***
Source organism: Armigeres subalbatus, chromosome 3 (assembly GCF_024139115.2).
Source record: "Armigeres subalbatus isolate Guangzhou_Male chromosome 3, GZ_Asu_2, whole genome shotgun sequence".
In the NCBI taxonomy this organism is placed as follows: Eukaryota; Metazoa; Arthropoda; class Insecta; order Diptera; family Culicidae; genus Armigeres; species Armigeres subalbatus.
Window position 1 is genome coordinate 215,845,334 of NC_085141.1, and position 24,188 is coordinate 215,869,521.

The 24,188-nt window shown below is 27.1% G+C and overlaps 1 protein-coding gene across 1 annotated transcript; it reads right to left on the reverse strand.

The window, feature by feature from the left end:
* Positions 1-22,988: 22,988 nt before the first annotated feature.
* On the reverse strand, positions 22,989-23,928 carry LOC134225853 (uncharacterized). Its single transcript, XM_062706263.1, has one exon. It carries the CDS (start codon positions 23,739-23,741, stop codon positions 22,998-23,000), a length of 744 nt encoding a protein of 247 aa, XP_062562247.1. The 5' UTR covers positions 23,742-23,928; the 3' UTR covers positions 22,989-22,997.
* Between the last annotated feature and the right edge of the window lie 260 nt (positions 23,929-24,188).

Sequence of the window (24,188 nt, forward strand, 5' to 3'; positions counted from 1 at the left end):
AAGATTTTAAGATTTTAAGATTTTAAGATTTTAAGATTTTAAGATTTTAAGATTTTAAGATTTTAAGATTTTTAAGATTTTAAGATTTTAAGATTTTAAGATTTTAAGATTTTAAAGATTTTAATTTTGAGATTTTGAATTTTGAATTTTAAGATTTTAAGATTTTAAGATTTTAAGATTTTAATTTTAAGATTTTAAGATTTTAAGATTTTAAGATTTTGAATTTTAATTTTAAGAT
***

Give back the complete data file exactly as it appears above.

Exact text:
Source organism: Armigeres subalbatus, chromosome 3 (assembly GCF_024139115.2).
Source record: "Armigeres subalbatus isolate Guangzhou_Male chromosome 3, GZ_Asu_2, whole genome shotgun sequence".
In the NCBI taxonomy this organism is placed as follows: Eukaryota; Metazoa; Arthropoda; class Insecta; order Diptera; family Culicidae; genus Armigeres; species Armigeres subalbatus.
Window position 1 is genome coordinate 215,845,334 of NC_085141.1, and position 24,188 is coordinate 215,869,521.

The 24,188-nt window shown below is 27.1% G+C and overlaps 1 protein-coding gene across 1 annotated transcript; it reads right to left on the reverse strand.

The window, feature by feature from the left end:
* Positions 1-22,988: 22,988 nt before the first annotated feature.
* On the reverse strand, positions 22,989-23,928 carry LOC134225853 (uncharacterized). Its single transcript, XM_062706263.1, has one exon. It carries the CDS (start codon positions 23,739-23,741, stop codon positions 22,998-23,000), a length of 744 nt encoding a protein of 247 aa, XP_062562247.1. The 5' UTR covers positions 23,742-23,928; the 3' UTR covers positions 22,989-22,997.
* Between the last annotated feature and the right edge of the window lie 260 nt (positions 23,929-24,188).

Sequence of the window (24,188 nt, forward strand, 5' to 3'; positions counted from 1 at the left end):
AAGATTTTAAGATTTTAAGATTTTAAGATTTTAAGATTTTAAGATTTTAAGATTTTAAGATTTTAAGATTTTTAAGATTTTAAGATTTTAAGATTTTAAGATTTTAAGATTTTAAAGATTTTAATTTTGAGATTTTGAATTTTGAATTTTAAGATTTTAAGATTTTAAGATTTTAAGATTTTAATTTTAAGATTTTAAGATTTTAAGATTTTAAGATTTTGAATTTTAATTTTAAGAT